Encouraging Social Inclusion for Older Adults Through “Interest”-Led Technology Use

Encouraging Social Inclusion for Older Adults Through “Interest”-Led Technology Use

Jeanie Beh (Swinburne University of Technology, Australia), Bruno Mascitelli (Swinburne University of Technology, Australia) and Sonja Pedell (Swinburne University of Technology, Australia)
DOI: 10.4018/978-1-5225-7402-6.ch012

Abstract

There are many misconceptions about older adults' capabilities and aspirations, and especially their attitudes and approach towards technology. They are often misunderstood and seen as uninterested and unmotivated to engage with use of technology. Due to an absence of an “interest” framework for older adults to learn mobile touch screen technologies, this chapter investigates the role that pre-existing interests play in older adults' adoption of technology. Can a curriculum guided only by pre-existing interests of older adults, rather than a structured curriculum have a positive influence on its adoption for mobile touch screen technologies? The results show that when older adults are taught according to requests based on their pre-existing interests, it encouraged long-term adoption of technology including building up their confidence in usage of mobile touch screen technologies.
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Introduction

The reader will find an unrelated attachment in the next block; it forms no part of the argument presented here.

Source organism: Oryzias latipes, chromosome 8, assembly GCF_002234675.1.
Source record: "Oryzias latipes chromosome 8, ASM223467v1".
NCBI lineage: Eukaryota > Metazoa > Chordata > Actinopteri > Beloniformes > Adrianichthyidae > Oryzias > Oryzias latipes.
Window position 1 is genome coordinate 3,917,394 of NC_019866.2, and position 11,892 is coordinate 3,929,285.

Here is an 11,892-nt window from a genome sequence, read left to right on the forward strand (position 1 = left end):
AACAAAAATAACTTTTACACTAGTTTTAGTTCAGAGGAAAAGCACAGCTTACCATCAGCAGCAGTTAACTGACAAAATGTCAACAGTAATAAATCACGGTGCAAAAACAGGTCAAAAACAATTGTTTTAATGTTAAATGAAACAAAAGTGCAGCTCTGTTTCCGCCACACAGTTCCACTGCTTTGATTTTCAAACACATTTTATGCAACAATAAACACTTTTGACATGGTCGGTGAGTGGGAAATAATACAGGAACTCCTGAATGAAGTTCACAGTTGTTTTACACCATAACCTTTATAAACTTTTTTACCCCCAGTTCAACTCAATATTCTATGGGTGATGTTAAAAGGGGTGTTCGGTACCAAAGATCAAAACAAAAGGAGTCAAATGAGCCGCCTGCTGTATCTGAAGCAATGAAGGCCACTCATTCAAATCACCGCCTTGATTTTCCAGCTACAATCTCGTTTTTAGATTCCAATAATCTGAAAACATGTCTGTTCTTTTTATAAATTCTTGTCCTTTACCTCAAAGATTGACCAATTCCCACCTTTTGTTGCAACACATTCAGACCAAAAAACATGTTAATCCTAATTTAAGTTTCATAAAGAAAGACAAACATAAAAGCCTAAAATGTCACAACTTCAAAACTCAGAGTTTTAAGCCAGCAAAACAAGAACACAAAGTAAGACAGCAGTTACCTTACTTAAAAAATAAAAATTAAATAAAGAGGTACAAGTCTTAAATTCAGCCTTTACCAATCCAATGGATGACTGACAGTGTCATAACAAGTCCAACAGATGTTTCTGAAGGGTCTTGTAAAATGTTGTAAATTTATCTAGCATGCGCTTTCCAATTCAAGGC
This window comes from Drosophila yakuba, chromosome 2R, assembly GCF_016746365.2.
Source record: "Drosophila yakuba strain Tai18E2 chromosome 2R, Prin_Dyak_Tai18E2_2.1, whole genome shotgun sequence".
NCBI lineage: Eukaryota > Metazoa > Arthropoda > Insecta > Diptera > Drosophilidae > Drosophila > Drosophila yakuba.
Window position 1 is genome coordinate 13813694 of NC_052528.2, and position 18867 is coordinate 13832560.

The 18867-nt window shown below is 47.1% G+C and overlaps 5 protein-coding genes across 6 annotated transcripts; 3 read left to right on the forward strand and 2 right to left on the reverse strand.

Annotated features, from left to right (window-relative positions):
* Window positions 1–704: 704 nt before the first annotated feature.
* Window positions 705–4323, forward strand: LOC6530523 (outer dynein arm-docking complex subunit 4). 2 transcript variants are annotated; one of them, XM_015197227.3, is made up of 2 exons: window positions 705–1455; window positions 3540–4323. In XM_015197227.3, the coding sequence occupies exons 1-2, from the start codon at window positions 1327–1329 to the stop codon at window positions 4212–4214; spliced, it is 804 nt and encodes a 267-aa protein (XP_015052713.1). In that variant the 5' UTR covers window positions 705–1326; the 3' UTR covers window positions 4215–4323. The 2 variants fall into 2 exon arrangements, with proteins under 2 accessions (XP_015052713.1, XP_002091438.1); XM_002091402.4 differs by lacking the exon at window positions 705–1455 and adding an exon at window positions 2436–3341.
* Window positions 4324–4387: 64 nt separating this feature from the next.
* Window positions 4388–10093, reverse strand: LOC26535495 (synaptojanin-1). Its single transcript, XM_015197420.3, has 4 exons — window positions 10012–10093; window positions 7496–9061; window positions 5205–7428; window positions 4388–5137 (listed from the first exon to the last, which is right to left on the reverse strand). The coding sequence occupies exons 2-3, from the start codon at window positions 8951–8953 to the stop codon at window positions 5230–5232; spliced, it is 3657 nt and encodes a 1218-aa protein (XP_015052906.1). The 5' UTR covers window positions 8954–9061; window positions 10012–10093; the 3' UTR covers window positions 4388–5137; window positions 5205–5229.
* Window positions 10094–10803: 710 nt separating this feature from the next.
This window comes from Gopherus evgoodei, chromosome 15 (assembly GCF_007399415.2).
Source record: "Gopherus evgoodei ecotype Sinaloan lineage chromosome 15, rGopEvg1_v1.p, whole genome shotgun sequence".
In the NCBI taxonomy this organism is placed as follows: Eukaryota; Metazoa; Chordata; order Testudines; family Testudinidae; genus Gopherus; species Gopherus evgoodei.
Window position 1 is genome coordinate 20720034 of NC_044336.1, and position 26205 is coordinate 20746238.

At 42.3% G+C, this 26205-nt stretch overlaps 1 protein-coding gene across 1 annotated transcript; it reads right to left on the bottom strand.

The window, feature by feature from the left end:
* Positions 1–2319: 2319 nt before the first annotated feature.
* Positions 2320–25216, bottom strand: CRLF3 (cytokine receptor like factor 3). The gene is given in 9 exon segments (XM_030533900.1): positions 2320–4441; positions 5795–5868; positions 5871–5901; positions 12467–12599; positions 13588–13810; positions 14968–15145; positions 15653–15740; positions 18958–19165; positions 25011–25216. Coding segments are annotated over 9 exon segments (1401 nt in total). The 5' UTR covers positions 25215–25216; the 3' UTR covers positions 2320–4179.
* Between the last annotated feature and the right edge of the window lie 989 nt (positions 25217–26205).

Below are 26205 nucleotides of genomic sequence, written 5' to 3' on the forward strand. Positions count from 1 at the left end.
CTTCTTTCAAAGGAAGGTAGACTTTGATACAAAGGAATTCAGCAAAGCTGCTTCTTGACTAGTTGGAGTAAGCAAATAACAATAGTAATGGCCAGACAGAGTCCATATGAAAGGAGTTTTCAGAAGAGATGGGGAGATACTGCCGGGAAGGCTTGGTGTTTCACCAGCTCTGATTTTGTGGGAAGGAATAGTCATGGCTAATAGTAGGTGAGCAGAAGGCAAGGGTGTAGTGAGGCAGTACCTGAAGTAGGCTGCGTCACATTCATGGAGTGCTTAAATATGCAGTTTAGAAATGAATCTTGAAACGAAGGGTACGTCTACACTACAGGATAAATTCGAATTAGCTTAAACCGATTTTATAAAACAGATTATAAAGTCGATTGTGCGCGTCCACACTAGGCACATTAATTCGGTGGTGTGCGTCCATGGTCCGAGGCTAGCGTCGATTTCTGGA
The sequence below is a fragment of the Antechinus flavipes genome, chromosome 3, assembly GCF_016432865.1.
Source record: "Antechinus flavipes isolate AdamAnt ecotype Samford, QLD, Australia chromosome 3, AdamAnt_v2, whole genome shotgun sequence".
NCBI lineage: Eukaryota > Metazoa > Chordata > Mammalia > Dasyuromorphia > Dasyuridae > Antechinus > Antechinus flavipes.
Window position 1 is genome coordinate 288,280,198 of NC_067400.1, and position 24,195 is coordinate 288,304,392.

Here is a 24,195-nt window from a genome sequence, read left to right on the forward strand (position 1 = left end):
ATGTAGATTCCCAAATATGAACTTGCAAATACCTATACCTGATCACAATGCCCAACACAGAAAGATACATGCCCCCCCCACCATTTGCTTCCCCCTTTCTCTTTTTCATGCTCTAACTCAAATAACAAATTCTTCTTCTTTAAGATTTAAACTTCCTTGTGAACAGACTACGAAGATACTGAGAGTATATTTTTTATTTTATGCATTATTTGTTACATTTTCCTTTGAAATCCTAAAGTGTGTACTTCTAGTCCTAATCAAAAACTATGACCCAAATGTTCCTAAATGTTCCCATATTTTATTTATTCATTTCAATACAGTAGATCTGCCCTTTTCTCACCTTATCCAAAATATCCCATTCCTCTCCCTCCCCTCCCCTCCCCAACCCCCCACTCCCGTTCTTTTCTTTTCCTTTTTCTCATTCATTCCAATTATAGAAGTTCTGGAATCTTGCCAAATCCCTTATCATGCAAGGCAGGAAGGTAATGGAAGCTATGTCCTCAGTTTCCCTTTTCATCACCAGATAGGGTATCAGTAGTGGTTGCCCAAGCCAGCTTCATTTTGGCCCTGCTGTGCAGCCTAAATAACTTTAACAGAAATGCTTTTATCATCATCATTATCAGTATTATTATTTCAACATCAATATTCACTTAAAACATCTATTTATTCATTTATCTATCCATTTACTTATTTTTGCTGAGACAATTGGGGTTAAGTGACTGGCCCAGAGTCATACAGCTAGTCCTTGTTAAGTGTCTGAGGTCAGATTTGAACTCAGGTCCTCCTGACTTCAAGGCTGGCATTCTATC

As technology of all varieties becomes more accessible to the totality of society across all generations and as an outcome of increased life expectancy, older adults are leading lives that are more active in their third age. While the world was embracing the shift with touch screen technology and the Internet in our everyday lives, people were actually living longer compared to their predecessors (DESA, 2015). The developed countries were the first to undergo this major shift and currently, it is a worldwide phenomenon. Although this brings about societal and economical challenges (Sander, Oxlund, Jespersen, Krasnik, Mortensen, Westendorp, Rasmussen, 2015) it also presents a new array of opportunities. Older adults do this in creating for themselves opportunities to learn new skills and pursue new interests and hobbies to challenge themselves. At the same time, there are many misconceptions about older adults’ capabilities and aspirations, especially their attitudes towards technology (Cherry, Brigman, Lyon, Blanchard, Walker, & Smitherman, 2016). They are often misunderstood and seen to lack interest and motivation in the use of technology even though studies have shown otherwise (Anderson & Perrin, 2017). What has become evident to government authorities is that there is low-level uptake of technology amongst older adults (Chen, McGaughey, Zeltmann, Lu, Hsin-Ke, &, Maria, 2018). Not being able to use technology is isolating and makes it difficult for older adults to conduct their everyday lives (Quan-Haase, Guang & Wellman, 2018). Hence, it is imperative for older adults to participate in technology use. Thus, the aim of this chapter is to seek out ways and means in which social and digital inclusion for older adults can occur. This chapter aims to explore the relationship of older adults to pre-existing “interests” and their interest in technology with reference to Hidi and Renninger’s Four-Phase Model of Interest Development (2006). In order to better understand the subject matter of this theme, the definition of terms such as “older adults” and “interest” will be required. Older adults generally refers to people 65 years old and over, mainly to represent a benchmark of life stage, whereby it is considered a legal retirement age and eligibility for pension (OECD, 2018). In Australia, in order to be eligible to apply for senior’s card, the minimum age is 60 years and working less than 35 hours per week (DHS, 2018). The use of the term “interest” refers to older adults’ individual interests and hobbies in general. However, in order to avoid confusion, it will be referred to as pre-existing interests. When interest is described as a verb, the word will be presented in italic, whereas in the case of a noun, it will not be italicised.

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